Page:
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Many Youths Become Homeless When The Age Out of Foster care. It Almost Happened to Me

Many Youths Become Homeless When The Age Out of Foster care It Almost Happened to Me
Date Posted: Wednesday, November 2nd, 2022

The day after I graduated from high school, my foster mom inexplicably asked me to move out — even though I had nowhere to go.


Every year tens of thousands of youths age out of the U.S. foster care system. In 1995, I became one of them on my 18th birthday.

I was just two months into my freshman year at the University of Pennsylvania. I was focused on navigating a new learning environment in a new city I had just moved to, sight unseen, where I knew no one. I recall no pomp and circumstance around my birthday that year. All I remember was the clock striking midnight and suddenly I was 18, vacillating between tears and pure happiness. It was the age I’d been looking forward to for years, but one I wasn’t sure I’d reach.

I had been placed in foster care as a teenager after experiencing abuse in the home of a biological parent. Even after gaining a safer environment, it was difficult for me to imagine turning 18. That started to change the year beforehand; after I was accepted to UPenn, I very naively thought I was in the clear. After a rocky childhood filled with uncertainty and insecurity, it felt like my life was finally beginning to smooth out and take shape: I just had to make it through the spring and summer, when I would defeat the odds by not only graduating from high school but heading off to an Ivy League university. (According to the National Foster Youth Institute, only 50% of foster kids graduate high school, and just 3% to 4% graduate from a four-year college.)

But my hopes of a seamless transition were dashed the day after my high school graduation in California. As I was loading my laundry into the washer, my foster mother came out of her room to inform me that she wanted me to leave. She gave little explanation other than that, in her view, I had to go. It was the only foster home I’d ever been in and suddenly I felt as though all my fears were coming true and all my dreams were ruined.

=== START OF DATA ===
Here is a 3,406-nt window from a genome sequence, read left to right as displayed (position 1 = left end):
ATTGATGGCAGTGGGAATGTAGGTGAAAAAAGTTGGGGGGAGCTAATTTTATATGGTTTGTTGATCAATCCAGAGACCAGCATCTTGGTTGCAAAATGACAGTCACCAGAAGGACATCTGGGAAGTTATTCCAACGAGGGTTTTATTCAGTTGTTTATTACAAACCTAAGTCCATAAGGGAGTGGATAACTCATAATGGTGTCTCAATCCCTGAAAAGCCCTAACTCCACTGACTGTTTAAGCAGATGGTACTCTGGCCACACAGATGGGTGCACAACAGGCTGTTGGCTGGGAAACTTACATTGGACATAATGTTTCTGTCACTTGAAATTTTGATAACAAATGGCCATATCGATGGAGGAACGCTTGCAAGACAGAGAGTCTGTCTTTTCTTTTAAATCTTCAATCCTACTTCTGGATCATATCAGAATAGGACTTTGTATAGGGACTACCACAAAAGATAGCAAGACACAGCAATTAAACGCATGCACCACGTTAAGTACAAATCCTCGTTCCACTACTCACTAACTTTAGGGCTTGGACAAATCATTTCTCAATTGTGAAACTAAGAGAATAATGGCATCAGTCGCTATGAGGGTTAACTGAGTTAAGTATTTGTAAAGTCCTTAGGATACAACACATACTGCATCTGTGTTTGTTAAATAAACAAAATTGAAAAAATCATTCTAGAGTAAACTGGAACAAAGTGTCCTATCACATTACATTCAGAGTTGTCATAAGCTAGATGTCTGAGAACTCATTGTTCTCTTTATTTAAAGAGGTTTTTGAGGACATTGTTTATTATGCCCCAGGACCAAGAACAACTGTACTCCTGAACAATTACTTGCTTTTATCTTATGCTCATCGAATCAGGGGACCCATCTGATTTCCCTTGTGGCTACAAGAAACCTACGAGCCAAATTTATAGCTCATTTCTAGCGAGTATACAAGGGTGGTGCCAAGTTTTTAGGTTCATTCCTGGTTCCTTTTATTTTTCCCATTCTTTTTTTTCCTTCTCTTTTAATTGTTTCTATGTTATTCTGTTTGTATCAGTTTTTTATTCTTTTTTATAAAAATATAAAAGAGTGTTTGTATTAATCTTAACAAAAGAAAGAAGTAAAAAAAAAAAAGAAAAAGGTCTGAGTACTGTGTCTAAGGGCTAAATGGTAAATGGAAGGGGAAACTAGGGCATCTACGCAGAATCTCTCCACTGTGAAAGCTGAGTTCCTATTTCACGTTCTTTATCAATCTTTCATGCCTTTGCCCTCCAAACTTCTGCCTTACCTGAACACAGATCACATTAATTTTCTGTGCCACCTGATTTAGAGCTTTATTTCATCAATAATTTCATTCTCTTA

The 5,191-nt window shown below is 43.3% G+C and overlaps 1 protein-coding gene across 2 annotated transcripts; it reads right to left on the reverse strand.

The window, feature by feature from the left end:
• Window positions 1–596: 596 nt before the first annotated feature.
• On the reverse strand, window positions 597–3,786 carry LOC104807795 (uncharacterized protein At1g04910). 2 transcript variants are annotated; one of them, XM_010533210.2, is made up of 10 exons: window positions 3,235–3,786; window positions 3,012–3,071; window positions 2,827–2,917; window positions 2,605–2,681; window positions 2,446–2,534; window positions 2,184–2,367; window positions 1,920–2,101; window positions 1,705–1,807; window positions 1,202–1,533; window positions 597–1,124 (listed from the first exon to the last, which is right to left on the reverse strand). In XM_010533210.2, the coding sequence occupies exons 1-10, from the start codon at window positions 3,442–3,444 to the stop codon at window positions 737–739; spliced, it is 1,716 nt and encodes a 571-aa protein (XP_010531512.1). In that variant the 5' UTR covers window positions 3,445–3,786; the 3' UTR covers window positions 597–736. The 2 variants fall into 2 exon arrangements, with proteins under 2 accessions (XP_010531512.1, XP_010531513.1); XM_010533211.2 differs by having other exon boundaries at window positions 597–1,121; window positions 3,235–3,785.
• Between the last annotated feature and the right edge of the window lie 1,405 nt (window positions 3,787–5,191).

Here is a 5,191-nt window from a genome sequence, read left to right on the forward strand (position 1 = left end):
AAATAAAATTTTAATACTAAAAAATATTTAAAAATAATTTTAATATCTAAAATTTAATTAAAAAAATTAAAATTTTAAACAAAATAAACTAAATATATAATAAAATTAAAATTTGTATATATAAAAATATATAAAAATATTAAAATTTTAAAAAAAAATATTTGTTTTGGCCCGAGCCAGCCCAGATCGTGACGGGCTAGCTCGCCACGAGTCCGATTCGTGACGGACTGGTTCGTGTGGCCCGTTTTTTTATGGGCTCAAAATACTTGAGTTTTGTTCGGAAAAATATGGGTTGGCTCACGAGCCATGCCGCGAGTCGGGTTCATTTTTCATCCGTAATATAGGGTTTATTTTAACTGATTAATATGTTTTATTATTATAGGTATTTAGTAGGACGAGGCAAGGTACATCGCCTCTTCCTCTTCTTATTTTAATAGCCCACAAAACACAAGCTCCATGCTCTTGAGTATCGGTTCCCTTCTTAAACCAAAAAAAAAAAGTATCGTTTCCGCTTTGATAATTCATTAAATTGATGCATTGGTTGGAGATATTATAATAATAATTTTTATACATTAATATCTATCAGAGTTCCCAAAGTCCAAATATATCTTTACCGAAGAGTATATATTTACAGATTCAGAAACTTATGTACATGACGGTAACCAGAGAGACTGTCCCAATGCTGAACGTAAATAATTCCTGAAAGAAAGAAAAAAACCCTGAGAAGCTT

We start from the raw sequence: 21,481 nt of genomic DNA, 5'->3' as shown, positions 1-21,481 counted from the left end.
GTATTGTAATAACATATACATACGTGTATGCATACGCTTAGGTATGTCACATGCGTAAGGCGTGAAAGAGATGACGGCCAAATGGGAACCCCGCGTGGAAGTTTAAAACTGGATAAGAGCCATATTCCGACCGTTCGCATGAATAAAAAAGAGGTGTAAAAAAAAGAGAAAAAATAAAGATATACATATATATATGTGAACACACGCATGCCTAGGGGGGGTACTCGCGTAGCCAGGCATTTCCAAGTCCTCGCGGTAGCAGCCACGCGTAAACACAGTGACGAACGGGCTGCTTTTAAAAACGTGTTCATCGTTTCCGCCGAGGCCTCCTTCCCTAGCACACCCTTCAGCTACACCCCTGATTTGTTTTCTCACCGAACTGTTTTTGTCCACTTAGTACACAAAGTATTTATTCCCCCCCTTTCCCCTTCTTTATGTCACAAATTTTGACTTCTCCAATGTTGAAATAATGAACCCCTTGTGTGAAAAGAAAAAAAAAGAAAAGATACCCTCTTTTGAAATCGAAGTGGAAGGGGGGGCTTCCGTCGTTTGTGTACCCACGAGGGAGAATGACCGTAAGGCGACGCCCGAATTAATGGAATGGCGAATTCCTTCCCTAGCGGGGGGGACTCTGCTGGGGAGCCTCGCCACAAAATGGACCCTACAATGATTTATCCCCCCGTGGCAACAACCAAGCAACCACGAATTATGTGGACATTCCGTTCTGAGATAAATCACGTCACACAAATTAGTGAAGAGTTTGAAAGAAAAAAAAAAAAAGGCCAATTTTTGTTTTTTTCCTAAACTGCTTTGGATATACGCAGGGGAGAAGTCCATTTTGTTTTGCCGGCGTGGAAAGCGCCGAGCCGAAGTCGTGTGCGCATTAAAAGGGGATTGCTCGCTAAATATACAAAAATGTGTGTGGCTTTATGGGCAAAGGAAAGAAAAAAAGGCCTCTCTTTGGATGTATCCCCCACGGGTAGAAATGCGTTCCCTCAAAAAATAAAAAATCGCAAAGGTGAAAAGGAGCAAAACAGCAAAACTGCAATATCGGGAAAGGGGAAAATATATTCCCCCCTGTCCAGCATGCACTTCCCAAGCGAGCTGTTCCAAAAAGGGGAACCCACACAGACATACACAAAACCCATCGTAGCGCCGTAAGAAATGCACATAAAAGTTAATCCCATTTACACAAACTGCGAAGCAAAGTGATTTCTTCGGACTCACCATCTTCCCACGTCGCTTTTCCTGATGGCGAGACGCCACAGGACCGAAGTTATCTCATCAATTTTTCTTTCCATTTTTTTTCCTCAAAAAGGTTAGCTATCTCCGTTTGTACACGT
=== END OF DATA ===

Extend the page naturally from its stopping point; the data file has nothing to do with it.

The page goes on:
Part of being a foster kid means permanence is always out of reach; you can be removed from your foster home at any moment through no fault of your own. I was a good kid, with good grades, but I worried about this possibility almost obsessively. I made sure I never amassed too many belongings so packing would be fast and easy. And I’d sometimes pick up neighborhood circulars on my way to school to look at how much studio apartments cost, just in case I had nowhere to go. I’d do the math in my head to determine whether I’d be able to afford a studio on the money I made from my after-school job, combined with the small allowance one of my biological grandparents gave me each week. I had nowhere near enough to afford to live on my own, a sobering reality that was difficult to process.

I knew what independent living would look like because I worked after school for an independent-living skills program in San Diego that was meant to prepare foster youths like me to live on our own. It took an active role in our lives, teaching us everything from how to do our laundry to how to find an apartment. Caseworkers took us to get our birth certificates, Social Security cards, and state IDs. They also took us clothes shopping for job interviews and shuttled military hopefuls to expectant recruiters.